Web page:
5 Claims, 4 Drawing Ifi'gures BACKGROUND OF THE INVENTION Existing counting machines generally .employ mechanical, electro-mechanical and/or electronic counting systems in which the coins are counted after they have been physically separated and sorted into their respective I denominations. On high speed machines, a problem arises in that the coinsafter sorting are generally in uncontrolled motion, i.e., falling freely down a coin tube or slot. Consequently, at the point of detection, the coin may be oriented in various directions, its speed may vary over a wide range, and particularly at high sorting rates, there is a danger of simultaneous arrival of two or more coins at the detector, thereby raising the possibility of a miscount. While this problem can be alleviated by positioning the detector close to the point of sorting (e. g., directly below the diverter on a coin-rail sorting system, for example), geometric limitations inevitably occur. Attempts were made to avoid this problem by utilizing electromechanical detectors located on the individual coin diverters. These detectors are, however, subject to problems of dirty electrical contacts and mechanical fatigue SUMMARY OF THE INVENTION The foregoing; problems have been solved by the present invention by maintaining a row of coins in random denominational arrangement under positive control while moving them along a path at a precisely controlled high speed. Coins of different denomination are counted and deflected from the path at respectively different stations and accumulated in a suitable receiver. The counting features constituting the present invention reside in detecting'every coin approaching any deflection station and generating a count signal at that point, which signal is stored for a period of time at least equal to the time it takes for any coin to move along the path from a first detecting station to a second detecting station. Means between the two detecting stations are arranged to deflect all coins of the selected denomination, from the path, to an accumulator. Before the signal storage time has elapsed, the could would have passed the second detector but since it has been deflected, no signal is produced at the second detector and the stored count signal is directed to a totalizing counter. Any coin generating a count signal and which coin is not deflected at that station passes the second detector and generates a control signal effective to erase the stored count signal and no count is registered on the counter. Thus, only coins of the selected denomination which are actually deflected from the path and accumulated are counted.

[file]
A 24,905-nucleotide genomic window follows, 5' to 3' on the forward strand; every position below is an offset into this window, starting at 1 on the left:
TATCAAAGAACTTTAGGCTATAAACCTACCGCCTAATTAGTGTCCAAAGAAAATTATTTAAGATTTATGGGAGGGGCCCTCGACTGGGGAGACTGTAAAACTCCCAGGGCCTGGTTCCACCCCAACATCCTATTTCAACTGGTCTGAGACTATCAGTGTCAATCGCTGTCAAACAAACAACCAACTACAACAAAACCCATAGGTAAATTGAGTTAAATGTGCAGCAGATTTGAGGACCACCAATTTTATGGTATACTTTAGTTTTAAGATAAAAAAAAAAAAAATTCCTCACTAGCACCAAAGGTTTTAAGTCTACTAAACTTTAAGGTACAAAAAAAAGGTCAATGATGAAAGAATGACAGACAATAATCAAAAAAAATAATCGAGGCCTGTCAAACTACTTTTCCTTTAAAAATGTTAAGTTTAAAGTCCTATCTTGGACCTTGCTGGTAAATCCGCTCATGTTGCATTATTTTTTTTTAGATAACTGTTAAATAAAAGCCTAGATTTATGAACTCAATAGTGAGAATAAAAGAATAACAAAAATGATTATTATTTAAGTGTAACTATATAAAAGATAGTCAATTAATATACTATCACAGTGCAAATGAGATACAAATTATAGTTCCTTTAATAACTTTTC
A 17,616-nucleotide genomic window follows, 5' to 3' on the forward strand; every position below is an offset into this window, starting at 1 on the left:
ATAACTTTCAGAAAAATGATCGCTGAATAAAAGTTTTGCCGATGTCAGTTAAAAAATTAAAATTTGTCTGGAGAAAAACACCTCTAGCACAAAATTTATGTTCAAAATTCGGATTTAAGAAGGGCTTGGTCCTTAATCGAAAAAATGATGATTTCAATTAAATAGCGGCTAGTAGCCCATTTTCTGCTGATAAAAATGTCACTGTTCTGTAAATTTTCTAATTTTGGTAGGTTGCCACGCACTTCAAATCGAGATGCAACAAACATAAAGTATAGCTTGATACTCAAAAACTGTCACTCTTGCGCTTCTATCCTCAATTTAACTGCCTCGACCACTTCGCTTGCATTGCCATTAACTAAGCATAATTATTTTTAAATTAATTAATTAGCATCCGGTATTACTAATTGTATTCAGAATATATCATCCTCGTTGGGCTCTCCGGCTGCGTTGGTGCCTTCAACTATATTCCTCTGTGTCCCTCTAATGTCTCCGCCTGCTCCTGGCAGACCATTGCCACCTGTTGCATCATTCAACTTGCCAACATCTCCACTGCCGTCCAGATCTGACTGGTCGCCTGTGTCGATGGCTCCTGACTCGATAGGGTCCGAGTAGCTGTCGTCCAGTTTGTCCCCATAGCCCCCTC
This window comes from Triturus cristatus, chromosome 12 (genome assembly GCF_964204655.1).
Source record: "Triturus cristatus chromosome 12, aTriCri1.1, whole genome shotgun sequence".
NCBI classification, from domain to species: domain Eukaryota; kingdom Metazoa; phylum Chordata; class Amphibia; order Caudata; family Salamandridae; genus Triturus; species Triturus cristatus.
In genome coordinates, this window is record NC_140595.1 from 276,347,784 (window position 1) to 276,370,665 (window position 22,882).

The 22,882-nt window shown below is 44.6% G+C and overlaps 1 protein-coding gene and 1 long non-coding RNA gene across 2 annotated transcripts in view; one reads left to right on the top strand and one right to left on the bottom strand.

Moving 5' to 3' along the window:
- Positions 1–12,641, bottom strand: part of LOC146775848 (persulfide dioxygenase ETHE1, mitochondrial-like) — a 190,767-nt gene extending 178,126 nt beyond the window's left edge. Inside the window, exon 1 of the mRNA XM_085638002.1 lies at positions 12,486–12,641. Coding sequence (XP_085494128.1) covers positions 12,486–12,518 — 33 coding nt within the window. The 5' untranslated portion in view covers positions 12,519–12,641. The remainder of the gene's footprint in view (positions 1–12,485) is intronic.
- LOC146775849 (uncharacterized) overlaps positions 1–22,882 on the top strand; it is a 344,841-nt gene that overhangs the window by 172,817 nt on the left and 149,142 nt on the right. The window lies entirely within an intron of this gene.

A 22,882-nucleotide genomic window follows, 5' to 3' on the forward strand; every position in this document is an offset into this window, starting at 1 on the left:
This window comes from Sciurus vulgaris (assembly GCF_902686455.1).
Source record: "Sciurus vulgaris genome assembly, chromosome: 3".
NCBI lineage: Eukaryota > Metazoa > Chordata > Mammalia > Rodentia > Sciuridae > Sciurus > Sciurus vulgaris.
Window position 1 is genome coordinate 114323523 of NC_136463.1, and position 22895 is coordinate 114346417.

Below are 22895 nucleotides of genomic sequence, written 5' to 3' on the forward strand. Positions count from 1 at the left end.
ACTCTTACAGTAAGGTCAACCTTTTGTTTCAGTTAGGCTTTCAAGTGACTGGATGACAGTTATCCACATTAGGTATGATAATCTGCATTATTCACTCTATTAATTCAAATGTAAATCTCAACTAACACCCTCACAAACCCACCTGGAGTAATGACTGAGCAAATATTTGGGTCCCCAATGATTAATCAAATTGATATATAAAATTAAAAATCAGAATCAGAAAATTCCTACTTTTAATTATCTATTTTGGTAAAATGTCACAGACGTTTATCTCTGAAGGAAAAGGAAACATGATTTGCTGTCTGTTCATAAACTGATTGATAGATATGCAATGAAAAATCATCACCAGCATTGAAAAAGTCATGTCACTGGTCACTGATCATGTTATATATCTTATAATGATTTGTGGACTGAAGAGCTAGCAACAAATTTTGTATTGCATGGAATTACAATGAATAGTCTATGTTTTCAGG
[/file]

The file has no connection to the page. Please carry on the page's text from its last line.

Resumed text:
BRIEF DESCRIPTION OF THE DRAWINGS FIG. 1 is a schematic side view of one sorting station in a machine embodying the present invention;